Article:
Everything from the elegant way she carries her cigarette holder to how she folds her arm and extends her other hand just so positions her as style incarnate, even if you can barely see her tiny shoes. Edna is effortless and memorable, and at a time when a label like Gucci is exploding its brand with misspellings and magpie tendencies to draw attention, she remains classic. Edna is never anything but fully herself — all hair, accent, and attitude.

Her role in the new film is similarly perfect in its restraint. Incredibles 2 focuses on Bob “Mr. Incredible” Parr tirelessly parenting his three children when his wife Helen returns to work as Elastigirl. The pint-size fashion professional’s cameo, centered on an impromptu babysitting session with Jack-Jack, leads to a creative burst harnessing the newborn’s unexpected range of superpowers. Edna is also a savvy businesswoman; in the sequel, Mr. Incredible clutches a Mode Design shopping bag emblazoned with a logo that ingeniously uses Edna’s eyeglasses to form the circular letters.

Perhaps more significantly, Edna embodies the overlooked truth that fashion is a marriage of science, art, and technology. She uses her brilliant mind to find solutions to everyday problems. Her models not only look superb but are also capable of saving the world while doing so; she elevates heroes as aspirational fashion idols in lieu of actresses and celebrity offspring.

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There’s also the fact that unlike her cinematic designer brethren, Edna transcends as an icon without the unhinged egoism of Zoolander’s Mugatu or Phantom Thread’s Reynolds Woodcock. Where they are intimidating and paranoid, she is hyper-competent and focused. Her dry wit disarms even the most famous of superheroes; just wait until you see her reaction to Elastigirl wearing another designer’s looks.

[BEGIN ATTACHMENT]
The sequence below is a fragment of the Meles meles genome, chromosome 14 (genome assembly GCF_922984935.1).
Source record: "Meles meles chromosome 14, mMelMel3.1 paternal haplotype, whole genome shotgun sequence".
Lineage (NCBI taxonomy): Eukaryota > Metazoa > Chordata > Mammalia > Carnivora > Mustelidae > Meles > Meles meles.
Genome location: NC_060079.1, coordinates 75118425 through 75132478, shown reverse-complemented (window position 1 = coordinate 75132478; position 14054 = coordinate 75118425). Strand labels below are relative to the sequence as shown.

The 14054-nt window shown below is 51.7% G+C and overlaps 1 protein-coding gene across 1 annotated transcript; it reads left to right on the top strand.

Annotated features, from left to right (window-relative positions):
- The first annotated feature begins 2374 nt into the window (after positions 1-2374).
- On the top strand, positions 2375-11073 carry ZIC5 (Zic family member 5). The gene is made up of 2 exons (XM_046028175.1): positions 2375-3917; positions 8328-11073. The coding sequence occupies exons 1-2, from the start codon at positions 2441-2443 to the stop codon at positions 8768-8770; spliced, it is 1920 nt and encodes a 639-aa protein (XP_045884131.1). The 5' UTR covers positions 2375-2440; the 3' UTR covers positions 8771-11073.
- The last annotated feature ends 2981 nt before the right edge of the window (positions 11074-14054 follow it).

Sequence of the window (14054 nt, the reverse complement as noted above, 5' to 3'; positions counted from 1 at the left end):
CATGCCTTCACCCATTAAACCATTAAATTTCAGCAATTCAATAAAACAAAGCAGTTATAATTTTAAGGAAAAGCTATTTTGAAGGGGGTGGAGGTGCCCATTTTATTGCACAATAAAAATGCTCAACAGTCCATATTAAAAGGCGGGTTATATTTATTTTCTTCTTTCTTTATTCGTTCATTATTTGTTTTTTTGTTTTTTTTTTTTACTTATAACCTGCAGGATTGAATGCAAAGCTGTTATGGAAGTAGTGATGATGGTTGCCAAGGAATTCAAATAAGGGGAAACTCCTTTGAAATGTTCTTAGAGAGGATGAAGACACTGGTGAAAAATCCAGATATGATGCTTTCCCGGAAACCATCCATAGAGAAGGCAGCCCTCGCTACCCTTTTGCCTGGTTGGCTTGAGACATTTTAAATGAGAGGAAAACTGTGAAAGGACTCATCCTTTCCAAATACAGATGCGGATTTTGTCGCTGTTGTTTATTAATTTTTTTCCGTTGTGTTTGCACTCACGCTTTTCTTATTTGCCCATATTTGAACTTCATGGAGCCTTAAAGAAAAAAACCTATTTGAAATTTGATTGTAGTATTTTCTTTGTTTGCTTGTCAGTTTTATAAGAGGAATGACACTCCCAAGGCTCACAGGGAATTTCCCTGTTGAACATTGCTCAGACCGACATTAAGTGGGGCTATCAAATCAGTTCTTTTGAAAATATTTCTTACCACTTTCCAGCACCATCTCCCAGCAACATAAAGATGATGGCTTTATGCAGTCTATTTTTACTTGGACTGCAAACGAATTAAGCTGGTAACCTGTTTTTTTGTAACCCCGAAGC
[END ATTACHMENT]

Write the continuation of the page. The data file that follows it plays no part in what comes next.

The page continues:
Edna is deservedly the focal point of every room she’s in, and her high-profile clients respect that. Details like her stark residence (the better for her to stand out in) and her studio’s personalized security system reinforce her star status. Speaking of that studio, it also has an automated runway tucked behind an impenetrable wall. It’s fitting that Pixar, the animation giant responsible for making grown humans dream of a rat’s culinary confections and sob over a cartoon romance, could invent a fashion atelier fit for a creative and technical genius without whom superheroes wouldn’t be able to reach their full potential.

And with this film, Edna has truly arrived. Offscreen, she’s both permeated fashion’s upper echelon — supermodel Heidi Klum, designer Zac Posen, and former Vogue editor André Leon Talley are among those who have sung her praises — and reached the masses. The designer will appear in the new Incredicoaster attraction at the Disney California Adventure theme park, where she will also meet guests visiting its new Pixar Pier land, and (apparently) happily heckle Walt Disney World vacationers from atop a customized scooter this summer.

Neither Mickey Mouse nor Miranda Priestly would ever tease you while riding a tricked-out golf cart, that’s for sure — yet another reason Edna’s completely in a league of her own.